Continuing with the snecked ashlar buildings of Reading, Vermont, this schoolhouse is possibly the oldest extant such building in the state. Built in 1834, the South Reading Schoolhouse is located in a very rural village in Vermont, yet is very well preserved, showing the building much as it looked nearly 200 years ago. “Snecked Ashlar” describes a certain type of stonemasonry, brought over from Ireland and Scotland, in which a relatively thick rubblestone wall is veneered with large flat slabs of stone laid on edge. The slabs are tied, or “snecked”, to the rubblestone wall with “snecks”, small flat stones laid across the top edge of the slabs to tie them back into the rubblestone and produce a stable wall facing. It is particularly interesting to see such a large, two-story rural schoolhouse in the area, a testament to the importance of education, even for Vermont’s farming residents. The South Reading Schoolhouse was last used as a school in 1970. It is presently used as a community center for the village of South Reading and as a meeting hall for the South Reading Meeting House Association. A natural spring fountain can be found in the foreground of the schoolhouse today.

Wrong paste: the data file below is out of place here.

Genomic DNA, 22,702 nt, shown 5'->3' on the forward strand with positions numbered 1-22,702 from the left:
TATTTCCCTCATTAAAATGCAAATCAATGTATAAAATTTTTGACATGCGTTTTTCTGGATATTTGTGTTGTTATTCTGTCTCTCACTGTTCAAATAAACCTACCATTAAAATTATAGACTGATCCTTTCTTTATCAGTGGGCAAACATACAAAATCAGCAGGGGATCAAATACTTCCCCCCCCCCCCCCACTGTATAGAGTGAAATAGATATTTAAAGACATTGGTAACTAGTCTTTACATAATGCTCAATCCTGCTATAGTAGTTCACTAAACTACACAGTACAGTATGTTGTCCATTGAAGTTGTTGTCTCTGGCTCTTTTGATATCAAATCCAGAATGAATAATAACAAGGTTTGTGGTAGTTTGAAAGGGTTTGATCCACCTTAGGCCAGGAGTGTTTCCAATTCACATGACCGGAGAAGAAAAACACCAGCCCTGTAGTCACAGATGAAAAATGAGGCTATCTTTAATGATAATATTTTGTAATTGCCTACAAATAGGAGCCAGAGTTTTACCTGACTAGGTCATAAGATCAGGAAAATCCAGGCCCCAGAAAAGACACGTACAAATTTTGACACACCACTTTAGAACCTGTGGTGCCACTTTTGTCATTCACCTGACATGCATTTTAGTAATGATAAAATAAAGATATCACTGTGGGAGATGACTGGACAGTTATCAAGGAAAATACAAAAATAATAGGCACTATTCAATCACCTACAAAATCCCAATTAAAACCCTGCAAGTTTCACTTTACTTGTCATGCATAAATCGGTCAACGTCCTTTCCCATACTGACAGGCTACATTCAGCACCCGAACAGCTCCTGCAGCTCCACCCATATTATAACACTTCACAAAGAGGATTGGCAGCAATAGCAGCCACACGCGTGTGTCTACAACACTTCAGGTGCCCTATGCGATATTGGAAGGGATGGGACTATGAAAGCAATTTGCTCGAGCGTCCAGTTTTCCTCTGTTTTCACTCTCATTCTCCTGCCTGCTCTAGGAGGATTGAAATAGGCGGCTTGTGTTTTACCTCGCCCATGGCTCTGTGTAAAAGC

A very rare example of a snecked ashlar church, the South Reading Union Meeting House in Reading, Vermont remains in a great state of preservation, and a testament to innovative building styles seen in rural parts of New England. Built in 1844, the stone church was built by local stone masons based on the unique regional stone construction method. The church features a triangular stone in the facade which shows its construction date. There is something so stunning about stone churches..